On January 25, Scots and their descendants around the world will pay homage to one of the world's greatest poets and song writers.

Over his lifetime Robert Burns completed over 700 poems and songs, creating an incredible catalogue of work and producing some of the most famous verses in Scotland's history.

To add a little fun to any Burns Night celebration this month, we've picked out three of his most famous for anyone looking to add a little extra entertainment to their night.

Selkirk Grace

The Selkirk Grace is usually said before the Burns Supper is served.
The Selkirk Grace is usually said before the Burns Supper is served.

This short but important poem is usually read before the main meal and the piping in of the haggis, you'll find an English translation easily enough but the Scots version is the original and should be how it is read aloud.

Ideal for children, it's very short and easy to learn - but most of all fun to recite.

The Selkirk Grace

"Some hae meat and canna eat,
And some wad eat that want it,
But we hae meat and we can eat,
And sae the Lord be thankit."

My Love is Like a Red, Red Rose

An actor dressed as Robert Burns gives out a red, red rose.
An actor dressed as Robert Burns gives out a red, red rose.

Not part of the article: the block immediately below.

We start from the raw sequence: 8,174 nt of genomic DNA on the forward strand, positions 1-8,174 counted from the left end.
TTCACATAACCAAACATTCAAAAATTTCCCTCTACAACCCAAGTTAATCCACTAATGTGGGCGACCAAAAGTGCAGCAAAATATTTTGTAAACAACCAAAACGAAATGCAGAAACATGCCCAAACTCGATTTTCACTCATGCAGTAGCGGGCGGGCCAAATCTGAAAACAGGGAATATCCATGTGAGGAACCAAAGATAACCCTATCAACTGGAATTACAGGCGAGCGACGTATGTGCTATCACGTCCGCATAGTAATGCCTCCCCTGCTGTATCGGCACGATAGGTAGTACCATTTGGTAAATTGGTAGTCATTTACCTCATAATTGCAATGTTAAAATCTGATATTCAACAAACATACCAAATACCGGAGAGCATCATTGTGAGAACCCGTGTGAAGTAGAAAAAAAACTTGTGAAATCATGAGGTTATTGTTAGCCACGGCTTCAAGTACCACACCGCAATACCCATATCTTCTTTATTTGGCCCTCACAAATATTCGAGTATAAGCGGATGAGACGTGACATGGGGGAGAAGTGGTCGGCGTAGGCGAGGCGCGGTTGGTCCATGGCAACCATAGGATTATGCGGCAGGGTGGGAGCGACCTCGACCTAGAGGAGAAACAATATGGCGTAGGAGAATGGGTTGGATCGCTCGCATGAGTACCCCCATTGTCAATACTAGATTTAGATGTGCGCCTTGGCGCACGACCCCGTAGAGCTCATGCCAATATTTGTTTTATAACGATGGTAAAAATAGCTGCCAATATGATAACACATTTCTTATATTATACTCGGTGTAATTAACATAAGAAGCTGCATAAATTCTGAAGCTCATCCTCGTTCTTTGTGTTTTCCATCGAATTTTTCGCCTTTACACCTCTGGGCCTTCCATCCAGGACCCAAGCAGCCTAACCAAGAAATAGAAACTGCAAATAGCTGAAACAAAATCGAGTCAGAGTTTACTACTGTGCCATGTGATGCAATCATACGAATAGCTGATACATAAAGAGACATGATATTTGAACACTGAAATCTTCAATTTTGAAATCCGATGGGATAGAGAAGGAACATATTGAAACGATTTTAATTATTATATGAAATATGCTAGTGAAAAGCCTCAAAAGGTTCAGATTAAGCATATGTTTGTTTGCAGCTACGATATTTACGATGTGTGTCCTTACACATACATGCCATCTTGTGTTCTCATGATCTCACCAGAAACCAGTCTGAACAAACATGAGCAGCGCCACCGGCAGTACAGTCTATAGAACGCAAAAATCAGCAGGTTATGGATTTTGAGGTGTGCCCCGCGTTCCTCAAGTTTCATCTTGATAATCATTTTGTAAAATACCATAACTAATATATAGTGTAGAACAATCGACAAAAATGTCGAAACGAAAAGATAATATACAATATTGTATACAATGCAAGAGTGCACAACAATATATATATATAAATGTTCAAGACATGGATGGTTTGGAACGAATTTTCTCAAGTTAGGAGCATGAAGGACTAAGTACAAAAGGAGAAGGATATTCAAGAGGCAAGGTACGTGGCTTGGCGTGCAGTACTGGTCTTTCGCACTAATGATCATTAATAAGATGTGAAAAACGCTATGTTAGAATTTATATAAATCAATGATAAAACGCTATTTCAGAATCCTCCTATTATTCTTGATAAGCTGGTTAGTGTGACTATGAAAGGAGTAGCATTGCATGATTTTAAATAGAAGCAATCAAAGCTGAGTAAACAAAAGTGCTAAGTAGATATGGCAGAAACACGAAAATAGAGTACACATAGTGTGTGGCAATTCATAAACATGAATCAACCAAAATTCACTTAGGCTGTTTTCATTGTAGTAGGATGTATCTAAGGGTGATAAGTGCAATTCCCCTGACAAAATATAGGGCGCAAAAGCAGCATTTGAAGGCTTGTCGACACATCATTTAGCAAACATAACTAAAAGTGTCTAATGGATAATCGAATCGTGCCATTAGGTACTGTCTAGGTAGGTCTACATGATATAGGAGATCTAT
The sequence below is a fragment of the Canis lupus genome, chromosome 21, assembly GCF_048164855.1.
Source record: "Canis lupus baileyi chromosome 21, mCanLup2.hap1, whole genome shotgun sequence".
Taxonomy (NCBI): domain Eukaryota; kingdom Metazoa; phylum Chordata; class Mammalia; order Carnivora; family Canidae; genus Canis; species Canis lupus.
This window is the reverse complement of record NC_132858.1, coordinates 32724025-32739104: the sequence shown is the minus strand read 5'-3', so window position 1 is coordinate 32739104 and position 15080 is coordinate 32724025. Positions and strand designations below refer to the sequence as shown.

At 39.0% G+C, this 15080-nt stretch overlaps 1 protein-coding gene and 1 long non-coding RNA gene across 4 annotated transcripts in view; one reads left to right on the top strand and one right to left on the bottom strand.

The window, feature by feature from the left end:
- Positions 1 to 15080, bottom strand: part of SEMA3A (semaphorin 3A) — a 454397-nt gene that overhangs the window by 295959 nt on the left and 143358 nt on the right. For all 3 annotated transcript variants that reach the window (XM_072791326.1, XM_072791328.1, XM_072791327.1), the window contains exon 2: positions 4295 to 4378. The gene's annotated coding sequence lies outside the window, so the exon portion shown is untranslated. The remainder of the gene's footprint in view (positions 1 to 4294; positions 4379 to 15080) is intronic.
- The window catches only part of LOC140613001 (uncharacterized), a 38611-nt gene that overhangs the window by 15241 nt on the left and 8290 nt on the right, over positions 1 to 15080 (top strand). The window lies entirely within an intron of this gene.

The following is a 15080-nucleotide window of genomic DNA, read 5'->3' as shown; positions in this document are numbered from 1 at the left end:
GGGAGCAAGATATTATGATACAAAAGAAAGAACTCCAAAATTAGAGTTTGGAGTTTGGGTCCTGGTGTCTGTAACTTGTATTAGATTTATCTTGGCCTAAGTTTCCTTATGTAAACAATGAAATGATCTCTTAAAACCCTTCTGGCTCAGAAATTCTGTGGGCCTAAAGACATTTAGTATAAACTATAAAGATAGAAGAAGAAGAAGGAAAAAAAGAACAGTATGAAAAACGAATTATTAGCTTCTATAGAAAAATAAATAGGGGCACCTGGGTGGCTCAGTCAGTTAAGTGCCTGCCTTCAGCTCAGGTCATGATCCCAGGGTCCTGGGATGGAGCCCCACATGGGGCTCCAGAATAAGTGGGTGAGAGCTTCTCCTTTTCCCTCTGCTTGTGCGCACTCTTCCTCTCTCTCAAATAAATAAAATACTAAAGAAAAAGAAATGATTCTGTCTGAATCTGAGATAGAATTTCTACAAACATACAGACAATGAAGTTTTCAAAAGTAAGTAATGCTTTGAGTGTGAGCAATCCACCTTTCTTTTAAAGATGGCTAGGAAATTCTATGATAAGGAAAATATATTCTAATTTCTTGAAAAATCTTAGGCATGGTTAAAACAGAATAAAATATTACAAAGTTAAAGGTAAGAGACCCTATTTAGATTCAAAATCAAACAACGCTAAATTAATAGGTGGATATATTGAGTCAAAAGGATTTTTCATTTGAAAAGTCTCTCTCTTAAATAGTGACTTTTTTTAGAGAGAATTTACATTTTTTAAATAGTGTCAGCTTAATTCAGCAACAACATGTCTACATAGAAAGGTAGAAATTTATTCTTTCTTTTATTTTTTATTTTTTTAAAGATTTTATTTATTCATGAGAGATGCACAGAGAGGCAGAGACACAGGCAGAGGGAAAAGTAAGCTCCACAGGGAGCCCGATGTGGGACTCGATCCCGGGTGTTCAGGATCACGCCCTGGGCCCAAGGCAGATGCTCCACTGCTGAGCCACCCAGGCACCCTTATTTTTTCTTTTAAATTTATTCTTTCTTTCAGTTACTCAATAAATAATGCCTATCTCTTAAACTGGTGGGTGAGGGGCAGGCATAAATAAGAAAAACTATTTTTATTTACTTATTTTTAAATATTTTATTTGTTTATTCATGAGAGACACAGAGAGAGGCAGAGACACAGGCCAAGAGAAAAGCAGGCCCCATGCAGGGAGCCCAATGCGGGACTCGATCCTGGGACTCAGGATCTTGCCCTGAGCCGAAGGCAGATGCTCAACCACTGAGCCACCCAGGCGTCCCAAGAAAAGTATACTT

Known to be a lover of the Lassies, Burns poured a little of his romantic spirit into this beautiful poem.

Slightly longer, the four verses are easy to learn, the rhyme of each section and the repetition of certain lines makes it memorable.

My Love is like a Red, Red Rose

"O my Luve is like a red, red rose
That’s newly sprung in June;
O my Luve is like the melody
That’s sweetly played in tune.

"So fair art thou, my bonnie lass,
So deep in luve am I;
And I will luve thee still, my dear,
Till a’ the seas gang dry.

"Till a’ the seas gang dry, my dear,
And the rocks melt wi’ the sun;
I will love thee still, my dear,
While the sands o’ life shall run.

"And fare thee weel, my only luve!


And fare thee weel awhile!
And I will come again, my luve,
Though it were ten thousand mile."

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Ae Fond Kiss

Another of Rabbie's romantic poems and one that's gained fame through song. With plenty of versions available to stream online it'll make memorising the poem all the more easier.

The poem tells the bittersweet tale of two lovers forced to part.

Ae Fond Kiss

"A fond kiss, and then we sever;
A farewell, and then forever!
Deep in heart-wrung tears I'll pledge thee,
Warring sighs and groans I'll wage thee.

"Who shall say that Fortune grieves him,
While the star of hope she leaves him?
Me, nae cheerfu' twinkle lights me;
Dark despair around benights me.

"I'll ne'er blame my partial fancy,
Nothing could resist my Nancy;
But to see her was to love her;
Love but her, and love forever.
Had we never lov'd say kindly,
Had we never lov'd say blindly,
Never met--or never parted--
We had ne'er been broken-hearted.

"Fare thee well, thou first and fairest!
Fare thee well, thou best and dearest!
Thine be like a joy and treasure,
Peace. enjoyment, love, and pleasure!
A fond kiss, and then we sever;
A farewell, alas, forever!

"Deep in heart-wrung tears I'll pledge thee,
Warring sighs and groans I'll wage thee!"